Similarly, ‘The Ghost Road’ also uses the war as an amplification of coming of age and loss of innocence. The young and naïve soldiers are given a fast track into hardening and maturing as they face the horrors of war. The dark and horrifying nature of war allows the experience of loss of innocence and maturing to be experienced in a short time. We see this contrast as the young officers are described as ‘big eyed children, struggling to take in the strangers’ and our avoided by the matured and hardened Manchester’s who cannot deal with them. Then within a few chapters those officers who were so innocence avoid newer officers in much the same way as the Manchester’s did them ‘heads too full of battle to be able to cope with all those clean, innocent, pink faces.’ This contrast between long serving officers and new ones symbolises the difference between adulthood and childhood and innocence and knowledge. ‘The Ghost Road’ depicts the loss of idealism and the rise in reality in the officers who gain experience in war in much the same way Stephen and other children have to stop imaging and playing games and begin to face reality of adult life.
Moreover, ‘Spies’ uses the war to depict the social problems and class system of Britain. Stephen is constantly referring to himself as going to the ‘wrong school’ and the reader soon realises that the difference between Stephen and Keith is actually class and money and this issue of social elitism is constantly addressed in ‘Spies.’ Keith’s snobbish nature is a clear result of a sense of superiority brought about by his higher status in Britain’s class system and Frayn explores how damaging these social constructs can be. The dynamic of Keith and Stephen’s friendship is used to symbolise this class system as Keith abuses and exploits Stephen (The Lower Class) who admires and aspires to be like Keith (The Upper Class) ‘He was the leader and I was the led.’ Clear parallels are drawn in the book in this relationship and the officers of the wars. The less competent higher class officers (Keith) leading the effective but unadmired lower class soldiers (Stephen).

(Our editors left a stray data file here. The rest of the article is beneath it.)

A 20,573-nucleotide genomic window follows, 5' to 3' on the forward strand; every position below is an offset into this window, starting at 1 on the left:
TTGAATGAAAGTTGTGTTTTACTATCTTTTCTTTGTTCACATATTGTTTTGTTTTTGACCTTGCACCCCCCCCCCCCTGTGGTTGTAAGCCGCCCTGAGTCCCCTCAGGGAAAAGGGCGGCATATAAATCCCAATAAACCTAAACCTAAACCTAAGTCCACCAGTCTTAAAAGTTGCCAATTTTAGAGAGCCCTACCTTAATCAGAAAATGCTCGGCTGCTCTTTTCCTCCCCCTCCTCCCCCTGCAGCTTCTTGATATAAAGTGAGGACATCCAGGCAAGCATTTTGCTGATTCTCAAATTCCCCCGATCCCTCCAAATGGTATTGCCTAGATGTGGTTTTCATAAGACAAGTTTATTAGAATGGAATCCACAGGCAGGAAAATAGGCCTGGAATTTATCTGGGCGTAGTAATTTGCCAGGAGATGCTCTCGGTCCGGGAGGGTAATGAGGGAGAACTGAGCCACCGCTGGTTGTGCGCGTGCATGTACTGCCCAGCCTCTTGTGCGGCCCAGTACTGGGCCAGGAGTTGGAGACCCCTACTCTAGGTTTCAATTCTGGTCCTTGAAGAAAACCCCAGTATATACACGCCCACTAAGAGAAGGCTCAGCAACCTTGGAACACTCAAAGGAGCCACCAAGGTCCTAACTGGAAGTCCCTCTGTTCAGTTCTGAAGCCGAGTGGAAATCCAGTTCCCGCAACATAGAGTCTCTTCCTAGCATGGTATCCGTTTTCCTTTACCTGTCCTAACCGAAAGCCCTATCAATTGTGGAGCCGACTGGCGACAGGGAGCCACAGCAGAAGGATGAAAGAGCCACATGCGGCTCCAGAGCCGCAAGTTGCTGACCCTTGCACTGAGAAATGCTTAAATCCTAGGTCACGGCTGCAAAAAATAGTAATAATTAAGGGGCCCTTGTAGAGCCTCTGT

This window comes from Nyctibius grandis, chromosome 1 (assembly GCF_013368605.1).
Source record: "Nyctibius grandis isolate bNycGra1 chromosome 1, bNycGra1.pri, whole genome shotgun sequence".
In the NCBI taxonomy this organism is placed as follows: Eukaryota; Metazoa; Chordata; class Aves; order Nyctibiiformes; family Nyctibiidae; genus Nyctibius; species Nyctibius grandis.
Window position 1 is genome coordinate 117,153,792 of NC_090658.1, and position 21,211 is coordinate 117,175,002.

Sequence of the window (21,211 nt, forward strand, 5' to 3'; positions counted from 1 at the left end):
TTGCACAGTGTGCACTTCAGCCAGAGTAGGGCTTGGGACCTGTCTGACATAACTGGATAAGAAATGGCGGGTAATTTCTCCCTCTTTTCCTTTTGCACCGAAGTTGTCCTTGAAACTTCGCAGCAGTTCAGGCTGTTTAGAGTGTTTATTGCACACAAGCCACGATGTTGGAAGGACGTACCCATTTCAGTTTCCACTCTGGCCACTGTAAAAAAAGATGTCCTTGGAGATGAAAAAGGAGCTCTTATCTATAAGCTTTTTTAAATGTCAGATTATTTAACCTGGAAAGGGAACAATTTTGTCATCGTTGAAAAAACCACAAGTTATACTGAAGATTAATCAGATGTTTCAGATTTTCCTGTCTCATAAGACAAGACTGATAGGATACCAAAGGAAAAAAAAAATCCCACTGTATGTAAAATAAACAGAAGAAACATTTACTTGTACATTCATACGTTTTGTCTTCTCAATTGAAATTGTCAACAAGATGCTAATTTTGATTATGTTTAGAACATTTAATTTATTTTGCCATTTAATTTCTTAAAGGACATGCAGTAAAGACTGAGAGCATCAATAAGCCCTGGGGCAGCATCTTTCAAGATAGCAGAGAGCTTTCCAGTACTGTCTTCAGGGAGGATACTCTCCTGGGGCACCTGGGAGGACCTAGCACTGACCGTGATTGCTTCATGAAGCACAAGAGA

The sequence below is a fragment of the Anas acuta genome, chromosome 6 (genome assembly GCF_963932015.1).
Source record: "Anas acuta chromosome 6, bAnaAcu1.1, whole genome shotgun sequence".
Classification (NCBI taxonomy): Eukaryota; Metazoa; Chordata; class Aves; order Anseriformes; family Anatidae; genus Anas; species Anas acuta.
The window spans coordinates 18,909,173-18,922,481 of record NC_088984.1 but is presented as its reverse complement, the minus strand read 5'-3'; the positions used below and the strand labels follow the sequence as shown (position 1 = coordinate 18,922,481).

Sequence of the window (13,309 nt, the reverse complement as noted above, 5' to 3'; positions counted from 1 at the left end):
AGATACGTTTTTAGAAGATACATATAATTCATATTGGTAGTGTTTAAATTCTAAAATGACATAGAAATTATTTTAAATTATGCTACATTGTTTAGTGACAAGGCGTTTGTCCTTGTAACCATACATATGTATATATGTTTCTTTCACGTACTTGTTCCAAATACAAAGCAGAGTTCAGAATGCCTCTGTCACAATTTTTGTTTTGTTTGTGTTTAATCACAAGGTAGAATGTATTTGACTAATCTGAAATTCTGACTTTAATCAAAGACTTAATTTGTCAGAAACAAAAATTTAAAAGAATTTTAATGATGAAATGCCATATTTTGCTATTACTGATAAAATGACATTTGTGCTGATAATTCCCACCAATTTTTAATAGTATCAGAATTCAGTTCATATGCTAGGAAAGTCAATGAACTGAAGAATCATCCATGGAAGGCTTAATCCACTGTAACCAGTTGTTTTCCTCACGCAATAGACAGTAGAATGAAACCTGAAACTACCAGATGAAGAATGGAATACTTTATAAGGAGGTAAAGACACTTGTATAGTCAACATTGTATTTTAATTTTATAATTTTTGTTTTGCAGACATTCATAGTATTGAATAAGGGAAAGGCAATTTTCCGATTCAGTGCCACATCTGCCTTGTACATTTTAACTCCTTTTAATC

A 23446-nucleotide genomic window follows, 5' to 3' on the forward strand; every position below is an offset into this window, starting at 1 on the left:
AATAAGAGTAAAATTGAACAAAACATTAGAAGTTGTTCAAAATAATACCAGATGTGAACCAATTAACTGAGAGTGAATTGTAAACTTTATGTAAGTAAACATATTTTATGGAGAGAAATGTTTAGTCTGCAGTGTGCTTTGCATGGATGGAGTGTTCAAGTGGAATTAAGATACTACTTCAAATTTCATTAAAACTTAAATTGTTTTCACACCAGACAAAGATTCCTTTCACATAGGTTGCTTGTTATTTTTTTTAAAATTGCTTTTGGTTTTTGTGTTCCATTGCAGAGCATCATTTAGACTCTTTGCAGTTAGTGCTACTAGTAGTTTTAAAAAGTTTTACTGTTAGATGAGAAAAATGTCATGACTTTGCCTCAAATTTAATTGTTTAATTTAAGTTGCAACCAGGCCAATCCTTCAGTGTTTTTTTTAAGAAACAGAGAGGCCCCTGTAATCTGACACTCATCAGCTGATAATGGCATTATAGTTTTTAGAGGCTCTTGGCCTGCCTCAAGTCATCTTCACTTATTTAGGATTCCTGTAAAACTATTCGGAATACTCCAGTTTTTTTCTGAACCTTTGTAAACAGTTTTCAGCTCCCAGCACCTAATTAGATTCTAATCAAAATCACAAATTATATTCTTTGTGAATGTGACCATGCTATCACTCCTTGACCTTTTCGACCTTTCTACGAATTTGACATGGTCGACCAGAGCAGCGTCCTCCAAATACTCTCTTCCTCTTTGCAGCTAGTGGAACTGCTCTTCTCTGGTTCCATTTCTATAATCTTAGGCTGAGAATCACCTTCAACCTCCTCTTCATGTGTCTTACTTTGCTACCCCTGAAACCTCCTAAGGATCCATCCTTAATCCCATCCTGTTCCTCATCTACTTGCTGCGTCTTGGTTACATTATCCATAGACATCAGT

Even more so, war is used to explore class in ‘The Ghost Road.’ Billy Prior has risen to the officer class from the working class. This way we get to see the perspective of a working class individual seeing how upper class officers mistreat and mismanage the working class soldiers and we see Prior’s disgust at this. ‘God, they make me sick.’ This clear blunder in the management and leadership in World War One due to the class system deciding positions is used by Barker to show how flawed British culture is and how damaging the upper classes privilege can be exemplified by the deaths caused by upper class leadership sacrificing the lower class soldiers in the First World War.
In conclusion both ‘The Ghost Road’ and ‘Spies’ use the background of war to present the human condition and the issues all people face whether it be in maturing or in proving themselves. Moreover both novels use the war to examine Britain and it’s culture through the country’s most united time during both World Wars.